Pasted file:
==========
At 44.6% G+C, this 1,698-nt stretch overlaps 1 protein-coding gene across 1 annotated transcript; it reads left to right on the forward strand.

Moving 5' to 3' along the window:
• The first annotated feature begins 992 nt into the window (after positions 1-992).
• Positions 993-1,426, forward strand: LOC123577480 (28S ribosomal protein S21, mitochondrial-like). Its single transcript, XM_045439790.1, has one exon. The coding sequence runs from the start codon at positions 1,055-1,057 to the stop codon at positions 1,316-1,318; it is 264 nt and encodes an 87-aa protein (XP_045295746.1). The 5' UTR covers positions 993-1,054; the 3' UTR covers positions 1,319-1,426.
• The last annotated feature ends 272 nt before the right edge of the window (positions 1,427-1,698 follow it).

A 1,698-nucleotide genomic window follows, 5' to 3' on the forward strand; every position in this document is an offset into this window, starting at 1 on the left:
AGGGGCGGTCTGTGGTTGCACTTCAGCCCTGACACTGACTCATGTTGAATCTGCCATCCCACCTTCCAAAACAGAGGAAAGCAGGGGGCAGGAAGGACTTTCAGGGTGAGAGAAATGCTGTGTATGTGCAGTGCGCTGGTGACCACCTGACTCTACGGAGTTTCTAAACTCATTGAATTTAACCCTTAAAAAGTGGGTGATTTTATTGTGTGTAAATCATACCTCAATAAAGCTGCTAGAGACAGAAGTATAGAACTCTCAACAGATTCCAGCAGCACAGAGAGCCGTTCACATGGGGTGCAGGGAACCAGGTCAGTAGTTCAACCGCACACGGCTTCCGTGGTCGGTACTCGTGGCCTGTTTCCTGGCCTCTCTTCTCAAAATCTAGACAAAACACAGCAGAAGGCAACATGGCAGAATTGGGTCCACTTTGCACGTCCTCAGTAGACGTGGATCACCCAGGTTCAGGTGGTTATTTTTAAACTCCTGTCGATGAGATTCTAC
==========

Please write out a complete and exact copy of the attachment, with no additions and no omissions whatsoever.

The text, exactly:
At 44.6% G+C, this 1,698-nt stretch overlaps 1 protein-coding gene across 1 annotated transcript; it reads left to right on the forward strand.

Moving 5' to 3' along the window:
• The first annotated feature begins 992 nt into the window (after positions 1-992).
• Positions 993-1,426, forward strand: LOC123577480 (28S ribosomal protein S21, mitochondrial-like). Its single transcript, XM_045439790.1, has one exon. The coding sequence runs from the start codon at positions 1,055-1,057 to the stop codon at positions 1,316-1,318; it is 264 nt and encodes an 87-aa protein (XP_045295746.1). The 5' UTR covers positions 993-1,054; the 3' UTR covers positions 1,319-1,426.
• The last annotated feature ends 272 nt before the right edge of the window (positions 1,427-1,698 follow it).

A 1,698-nucleotide genomic window follows, 5' to 3' on the forward strand; every position in this document is an offset into this window, starting at 1 on the left:
AGGGGCGGTCTGTGGTTGCACTTCAGCCCTGACACTGACTCATGTTGAATCTGCCATCCCACCTTCCAAAACAGAGGAAAGCAGGGGGCAGGAAGGACTTTCAGGGTGAGAGAAATGCTGTGTATGTGCAGTGCGCTGGTGACCACCTGACTCTACGGAGTTTCTAAACTCATTGAATTTAACCCTTAAAAAGTGGGTGATTTTATTGTGTGTAAATCATACCTCAATAAAGCTGCTAGAGACAGAAGTATAGAACTCTCAACAGATTCCAGCAGCACAGAGAGCCGTTCACATGGGGTGCAGGGAACCAGGTCAGTAGTTCAACCGCACACGGCTTCCGTGGTCGGTACTCGTGGCCTGTTTCCTGGCCTCTCTTCTCAAAATCTAGACAAAACACAGCAGAAGGCAACATGGCAGAATTGGGTCCACTTTGCACGTCCTCAGTAGACGTGGATCACCCAGGTTCAGGTGGTTATTTTTAAACTCCTGTCGATGAGATTCTAC